It needs to stop. He is a human being not a walking, uncontrollable penis.
    On a totally other topic, I really wish I could sit down and have a cuppa with you ladies and talk. I would love that so much.

    Reply
  9. Demo318

    I don’t know if I can take much more of these discussions analyzing. My wife has for years had me convinced that I was 100% at fault for the sexlessness of our marriage. Living through my mid-twenties, turning down interested women at work to come home to a disinterested wife built up a lot of shame over the years.
    Listening to this has been on the one hand freeing. My wife very clearly fits into several of the categories you described, disassociating herself from her sexual desire in general due to the toxic teachings of her conservative Christian upbringing.
    I don’t see any way forward, though. She’s conceited enough to maintain her focus on me as the sole or primary problem. I consider divorce about once a week, and I think I’m’ ready to pull he trigger. Finally free to entertain the other women in my life who seem to enjoy my company so much.

    Reply
    • Sheila Wray Gregoire

      Demo, I’m sorry. That’s a very lonely place to be. Yes, you’re right. These teachings have really hurt so many women’s sex drives and views of sex, and it is really harming marriages. I hope we can get rid of them!
      One thing we found from our focus groups and interviewing women that may help, though. Many women felt deep shame about sex, or an inability to relax and just experience. The root of this is these negative teachings–that guys want it all the time; that guys only want this; that sex is bad, etc.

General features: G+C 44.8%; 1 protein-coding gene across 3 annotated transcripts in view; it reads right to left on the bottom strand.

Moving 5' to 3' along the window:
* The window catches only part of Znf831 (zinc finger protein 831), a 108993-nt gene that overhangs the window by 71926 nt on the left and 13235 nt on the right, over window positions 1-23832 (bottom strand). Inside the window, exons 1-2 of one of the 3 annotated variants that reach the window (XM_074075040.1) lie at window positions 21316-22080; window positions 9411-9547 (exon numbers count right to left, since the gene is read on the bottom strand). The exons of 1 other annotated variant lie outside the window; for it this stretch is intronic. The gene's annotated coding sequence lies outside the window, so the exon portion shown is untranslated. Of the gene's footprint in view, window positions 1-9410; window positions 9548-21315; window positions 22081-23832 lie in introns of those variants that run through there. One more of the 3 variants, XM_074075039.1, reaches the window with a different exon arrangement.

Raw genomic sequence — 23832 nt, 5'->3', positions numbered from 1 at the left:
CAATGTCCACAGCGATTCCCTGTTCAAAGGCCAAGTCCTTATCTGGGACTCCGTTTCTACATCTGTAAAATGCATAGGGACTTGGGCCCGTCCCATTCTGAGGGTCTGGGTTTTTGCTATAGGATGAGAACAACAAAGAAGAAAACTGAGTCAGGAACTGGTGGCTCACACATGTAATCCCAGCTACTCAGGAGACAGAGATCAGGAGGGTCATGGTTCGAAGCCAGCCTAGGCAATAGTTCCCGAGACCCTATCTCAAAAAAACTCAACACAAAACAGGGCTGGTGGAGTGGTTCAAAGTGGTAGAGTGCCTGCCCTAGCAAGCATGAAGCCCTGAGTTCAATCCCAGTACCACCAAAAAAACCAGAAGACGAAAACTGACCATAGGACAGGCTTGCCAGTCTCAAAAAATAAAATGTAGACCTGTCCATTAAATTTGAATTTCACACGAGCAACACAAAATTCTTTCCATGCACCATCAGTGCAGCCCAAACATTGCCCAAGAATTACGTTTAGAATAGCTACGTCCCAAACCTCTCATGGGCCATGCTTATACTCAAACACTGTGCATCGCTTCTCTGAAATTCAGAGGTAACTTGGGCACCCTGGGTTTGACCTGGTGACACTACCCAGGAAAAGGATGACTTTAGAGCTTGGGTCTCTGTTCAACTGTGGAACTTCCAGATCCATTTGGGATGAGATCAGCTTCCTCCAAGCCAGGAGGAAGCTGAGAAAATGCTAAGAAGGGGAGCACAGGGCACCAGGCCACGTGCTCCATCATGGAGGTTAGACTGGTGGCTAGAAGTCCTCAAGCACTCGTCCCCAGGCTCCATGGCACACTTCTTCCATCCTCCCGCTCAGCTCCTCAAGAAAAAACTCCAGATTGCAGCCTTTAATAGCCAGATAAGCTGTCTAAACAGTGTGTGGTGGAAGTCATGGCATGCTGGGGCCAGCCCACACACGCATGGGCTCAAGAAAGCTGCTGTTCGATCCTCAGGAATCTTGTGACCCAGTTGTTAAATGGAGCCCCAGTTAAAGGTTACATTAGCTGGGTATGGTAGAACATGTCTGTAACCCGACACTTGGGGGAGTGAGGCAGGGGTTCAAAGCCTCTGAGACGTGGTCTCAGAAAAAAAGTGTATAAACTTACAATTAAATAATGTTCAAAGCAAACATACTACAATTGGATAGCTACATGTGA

The women who got over it tended to get over it because their husbands were very deliberate in showing the women that they did not believe these things themselves. They showed the wife, “you don’t have to have sex to keep me. I want YOU, not just your body.” they told her, “I’m not going to lust after other women, because I truly love you.” That sort of thing. And then she felt safe and free enough to examine her beliefs and discard them, because her husband was showing her they weren’t true.
      However, in other marriages the husband unwittingly showed the wife that these beliefs were true. When husbands were constantly angry and grumpy and frustrated, they learned, “yes, my husband only wants one thing. He doesn’t really love me. Sex isn’t something that’s about me, it’s only for him.” Etc.
      So I’d just ask: have you spent time deliberately showing your wife that these things aren’t true? Have you talked to her about these beliefs? It could be that she’d really benefit from reading The Great Sex Rescue and seeing how these things were taught and how they’re likely immpacting her. But what we found again and again is that it’s husbands who have the most power to help their wives find freedom by showing their wives unconditional acceptance.
      I know that’s hard when you’re so lonely, and it likely seems unfair. But that’s really what women need.

      Reply